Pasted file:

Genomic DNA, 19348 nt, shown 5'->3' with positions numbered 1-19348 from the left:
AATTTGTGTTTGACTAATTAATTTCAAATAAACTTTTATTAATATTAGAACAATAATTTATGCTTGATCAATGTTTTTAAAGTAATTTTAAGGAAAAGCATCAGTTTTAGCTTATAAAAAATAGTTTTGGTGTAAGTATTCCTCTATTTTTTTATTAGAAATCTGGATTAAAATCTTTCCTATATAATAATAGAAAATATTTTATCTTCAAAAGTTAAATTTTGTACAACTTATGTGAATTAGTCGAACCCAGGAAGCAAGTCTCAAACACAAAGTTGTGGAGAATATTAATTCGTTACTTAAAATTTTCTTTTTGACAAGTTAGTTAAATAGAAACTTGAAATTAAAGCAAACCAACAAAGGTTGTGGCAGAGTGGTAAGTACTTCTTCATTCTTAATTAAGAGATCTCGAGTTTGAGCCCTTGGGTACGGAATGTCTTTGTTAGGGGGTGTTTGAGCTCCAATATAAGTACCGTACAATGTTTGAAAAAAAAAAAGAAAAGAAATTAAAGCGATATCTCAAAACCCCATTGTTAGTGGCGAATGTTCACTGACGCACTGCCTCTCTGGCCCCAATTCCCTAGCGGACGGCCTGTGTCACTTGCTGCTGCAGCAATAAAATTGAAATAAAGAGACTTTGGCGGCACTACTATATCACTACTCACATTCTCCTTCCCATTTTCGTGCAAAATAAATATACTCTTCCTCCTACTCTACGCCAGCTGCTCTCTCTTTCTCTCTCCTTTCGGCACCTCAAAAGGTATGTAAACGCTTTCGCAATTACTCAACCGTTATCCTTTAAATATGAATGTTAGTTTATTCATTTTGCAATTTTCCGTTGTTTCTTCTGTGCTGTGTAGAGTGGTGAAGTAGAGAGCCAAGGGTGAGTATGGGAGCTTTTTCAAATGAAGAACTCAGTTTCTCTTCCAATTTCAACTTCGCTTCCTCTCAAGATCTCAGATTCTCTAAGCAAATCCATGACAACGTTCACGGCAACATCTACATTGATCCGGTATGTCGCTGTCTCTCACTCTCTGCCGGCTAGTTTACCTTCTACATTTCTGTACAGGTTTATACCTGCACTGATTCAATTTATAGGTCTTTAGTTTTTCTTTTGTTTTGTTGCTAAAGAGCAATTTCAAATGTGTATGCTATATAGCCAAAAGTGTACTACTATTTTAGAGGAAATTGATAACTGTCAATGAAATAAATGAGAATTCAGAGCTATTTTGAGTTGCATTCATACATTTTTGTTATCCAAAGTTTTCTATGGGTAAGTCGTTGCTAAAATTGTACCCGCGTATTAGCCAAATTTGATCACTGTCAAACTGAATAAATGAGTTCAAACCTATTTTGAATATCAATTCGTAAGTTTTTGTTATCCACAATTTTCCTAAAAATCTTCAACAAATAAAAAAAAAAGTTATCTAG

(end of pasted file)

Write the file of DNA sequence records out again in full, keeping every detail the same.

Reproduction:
Genomic DNA, 19348 nt, shown 5'->3' with positions numbered 1-19348 from the left:
AATTTGTGTTTGACTAATTAATTTCAAATAAACTTTTATTAATATTAGAACAATAATTTATGCTTGATCAATGTTTTTAAAGTAATTTTAAGGAAAAGCATCAGTTTTAGCTTATAAAAAATAGTTTTGGTGTAAGTATTCCTCTATTTTTTTATTAGAAATCTGGATTAAAATCTTTCCTATATAATAATAGAAAATATTTTATCTTCAAAAGTTAAATTTTGTACAACTTATGTGAATTAGTCGAACCCAGGAAGCAAGTCTCAAACACAAAGTTGTGGAGAATATTAATTCGTTACTTAAAATTTTCTTTTTGACAAGTTAGTTAAATAGAAACTTGAAATTAAAGCAAACCAACAAAGGTTGTGGCAGAGTGGTAAGTACTTCTTCATTCTTAATTAAGAGATCTCGAGTTTGAGCCCTTGGGTACGGAATGTCTTTGTTAGGGGGTGTTTGAGCTCCAATATAAGTACCGTACAATGTTTGAAAAAAAAAAAGAAAAGAAATTAAAGCGATATCTCAAAACCCCATTGTTAGTGGCGAATGTTCACTGACGCACTGCCTCTCTGGCCCCAATTCCCTAGCGGACGGCCTGTGTCACTTGCTGCTGCAGCAATAAAATTGAAATAAAGAGACTTTGGCGGCACTACTATATCACTACTCACATTCTCCTTCCCATTTTCGTGCAAAATAAATATACTCTTCCTCCTACTCTACGCCAGCTGCTCTCTCTTTCTCTCTCCTTTCGGCACCTCAAAAGGTATGTAAACGCTTTCGCAATTACTCAACCGTTATCCTTTAAATATGAATGTTAGTTTATTCATTTTGCAATTTTCCGTTGTTTCTTCTGTGCTGTGTAGAGTGGTGAAGTAGAGAGCCAAGGGTGAGTATGGGAGCTTTTTCAAATGAAGAACTCAGTTTCTCTTCCAATTTCAACTTCGCTTCCTCTCAAGATCTCAGATTCTCTAAGCAAATCCATGACAACGTTCACGGCAACATCTACATTGATCCGGTATGTCGCTGTCTCTCACTCTCTGCCGGCTAGTTTACCTTCTACATTTCTGTACAGGTTTATACCTGCACTGATTCAATTTATAGGTCTTTAGTTTTTCTTTTGTTTTGTTGCTAAAGAGCAATTTCAAATGTGTATGCTATATAGCCAAAAGTGTACTACTATTTTAGAGGAAATTGATAACTGTCAATGAAATAAATGAGAATTCAGAGCTATTTTGAGTTGCATTCATACATTTTTGTTATCCAAAGTTTTCTATGGGTAAGTCGTTGCTAAAATTGTACCCGCGTATTAGCCAAATTTGATCACTGTCAAACTGAATAAATGAGTTCAAACCTATTTTGAATATCAATTCGTAAGTTTTTGTTATCCACAATTTTCCTAAAAATCTTCAACAAATAAAAAAAAAAGTTATCTAG